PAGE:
The bridge arch
  1. Put the bridge in position with the help of two rubber bands, each band fastened to the foot at one end and to the lower corner of the back plate at the other.
  2. Sight along the fingerboard and mark its projected ends on the E and G side on the bridge. See Fig. 3 for illustration.
  3. Remove the bridge and offset the previously made marks 4.5 mm higher on the E side and 5.5 mm higher on the G side. Again see Fig. 3.
  4. Create the bridge template in Fig. 4. The template is best made of a sheet of plastic or aluminium. Print Fig. 4 out and transfer the outline onto the sheet. Cut out and refine the edges.
  5. Using the template, connect the offset points "a" and "b", as in Fig. 5. The blue dotted shape is the template here.
  6. Remove the wood from the top of the bridge down to the template line with your knife. Always cut "downhill". Retain an angle that is equal to both the front and back. Recheck with the template and use a fine file to finish the arch for now.
  7. Pare away the wood on the first 5 mm creating a taper of 1.2 mm in thickness at the top using a knife. Again, "downhill" cuts only. See Fig. 6. Finish with a file.
  8. With your Vernier caliper transfer the width of 33-34 mm onto the top of the bridge. Put it slightly to the G side as you did on the nut.
  9. Use a needle file to create shallow grooves.
  10. Fit the G and E strings to adjust their heights. They should be 4.75 mm /G/ and 3.75 mm /E/, measuring their elevation at the end of the fingerboard. Make the strings somewhat tight for the true elevation to show, but not too tight to avoid bending the top, especially if you don't have the sound post in place. File away the wood under these strings, keep renewing the grooves until you get to the numbers. Make sure you don't drift from the position.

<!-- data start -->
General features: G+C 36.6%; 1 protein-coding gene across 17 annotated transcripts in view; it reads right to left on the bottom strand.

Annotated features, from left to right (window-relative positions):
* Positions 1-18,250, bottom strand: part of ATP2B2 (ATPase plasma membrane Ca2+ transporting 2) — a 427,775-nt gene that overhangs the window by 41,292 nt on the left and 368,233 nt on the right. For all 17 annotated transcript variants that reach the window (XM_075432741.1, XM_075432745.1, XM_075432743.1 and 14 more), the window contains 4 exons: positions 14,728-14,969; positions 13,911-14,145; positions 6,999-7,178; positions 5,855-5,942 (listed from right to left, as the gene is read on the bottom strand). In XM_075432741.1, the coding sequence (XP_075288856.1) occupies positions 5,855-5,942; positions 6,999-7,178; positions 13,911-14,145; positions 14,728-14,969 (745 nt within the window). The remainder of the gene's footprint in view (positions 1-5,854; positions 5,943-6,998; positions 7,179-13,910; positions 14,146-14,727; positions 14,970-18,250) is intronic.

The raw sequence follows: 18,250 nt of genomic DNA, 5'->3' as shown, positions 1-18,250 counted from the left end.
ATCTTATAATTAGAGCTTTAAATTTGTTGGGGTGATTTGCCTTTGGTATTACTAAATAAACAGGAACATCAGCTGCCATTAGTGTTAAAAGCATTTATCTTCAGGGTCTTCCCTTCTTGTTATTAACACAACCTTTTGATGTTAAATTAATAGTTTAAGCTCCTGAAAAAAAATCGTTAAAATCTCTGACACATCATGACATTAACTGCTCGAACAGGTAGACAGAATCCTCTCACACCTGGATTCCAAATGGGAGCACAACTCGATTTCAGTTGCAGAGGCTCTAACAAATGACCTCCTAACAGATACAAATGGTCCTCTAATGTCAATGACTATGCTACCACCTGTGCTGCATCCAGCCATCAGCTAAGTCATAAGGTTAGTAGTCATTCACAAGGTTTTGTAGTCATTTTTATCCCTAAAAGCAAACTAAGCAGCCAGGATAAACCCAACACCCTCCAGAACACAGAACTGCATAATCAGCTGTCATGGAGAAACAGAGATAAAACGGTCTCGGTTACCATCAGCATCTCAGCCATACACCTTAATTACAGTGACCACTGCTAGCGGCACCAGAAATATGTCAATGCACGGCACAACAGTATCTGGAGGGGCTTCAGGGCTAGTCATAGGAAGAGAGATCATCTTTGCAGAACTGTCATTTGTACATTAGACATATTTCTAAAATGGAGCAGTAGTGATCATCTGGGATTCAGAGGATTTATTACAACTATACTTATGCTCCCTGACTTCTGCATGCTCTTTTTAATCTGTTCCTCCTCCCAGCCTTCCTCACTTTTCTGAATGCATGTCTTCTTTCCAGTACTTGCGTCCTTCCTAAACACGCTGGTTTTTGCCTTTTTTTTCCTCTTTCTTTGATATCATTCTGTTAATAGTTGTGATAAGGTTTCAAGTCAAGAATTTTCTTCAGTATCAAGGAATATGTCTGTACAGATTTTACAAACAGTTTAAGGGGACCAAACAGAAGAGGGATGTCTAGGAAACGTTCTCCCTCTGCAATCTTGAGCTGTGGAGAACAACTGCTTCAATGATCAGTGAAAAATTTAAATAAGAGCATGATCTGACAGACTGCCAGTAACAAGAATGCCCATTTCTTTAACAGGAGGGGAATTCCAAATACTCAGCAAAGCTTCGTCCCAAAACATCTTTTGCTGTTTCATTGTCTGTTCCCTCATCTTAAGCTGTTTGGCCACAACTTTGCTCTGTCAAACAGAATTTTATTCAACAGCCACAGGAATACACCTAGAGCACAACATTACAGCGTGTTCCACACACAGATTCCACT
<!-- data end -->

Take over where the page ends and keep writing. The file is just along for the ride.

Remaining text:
11. Restore the bridge arching by retracing the template and removing the wood and reshape the top to 1.2 mm again.
  12. Mark the remaining two D and A string grooves equidistantly (cca 11.5 mm width) in between the G and E grooves.

Finishing the nut

With the strings on, take a look at their distance from the fingerboard at the nut. It should be 0.8 mm for the G string and slightly less 0.6 mm form the E string. Lowering the action here will lower the string distance overall, so check again the end of the fingerboard.

The grooves should be quite shallow, only one third of the string covered, so refinish the arch of the nut accordingly.

The front of the bridge

See Fig. 7. for the final thicknesses of the average bridge. To remove wood, you can use the bridge holder and a chisel or you can just hold it in your hands paring away the wood with your knife. For thicknessing, Vernier caliper can be used or the thicknessing gauge you used in the thicknessing of the plates.

Finalizing the contour

Fig. 8. shows you where to remove wood when finalizing the contours. Be especially careful when cutting the central part of the heart as chipping easily occurs. The left and right chamfers are always cut from bottom up to avoid chipping.

Burnish the bridge using a piece of paper with a bit of dry soap.

The weight of the finalized bridge ranges usually slightly above 2 grams. See the Soundpost section for the possible relationship between the bridge and the soundpost.

Category: Setup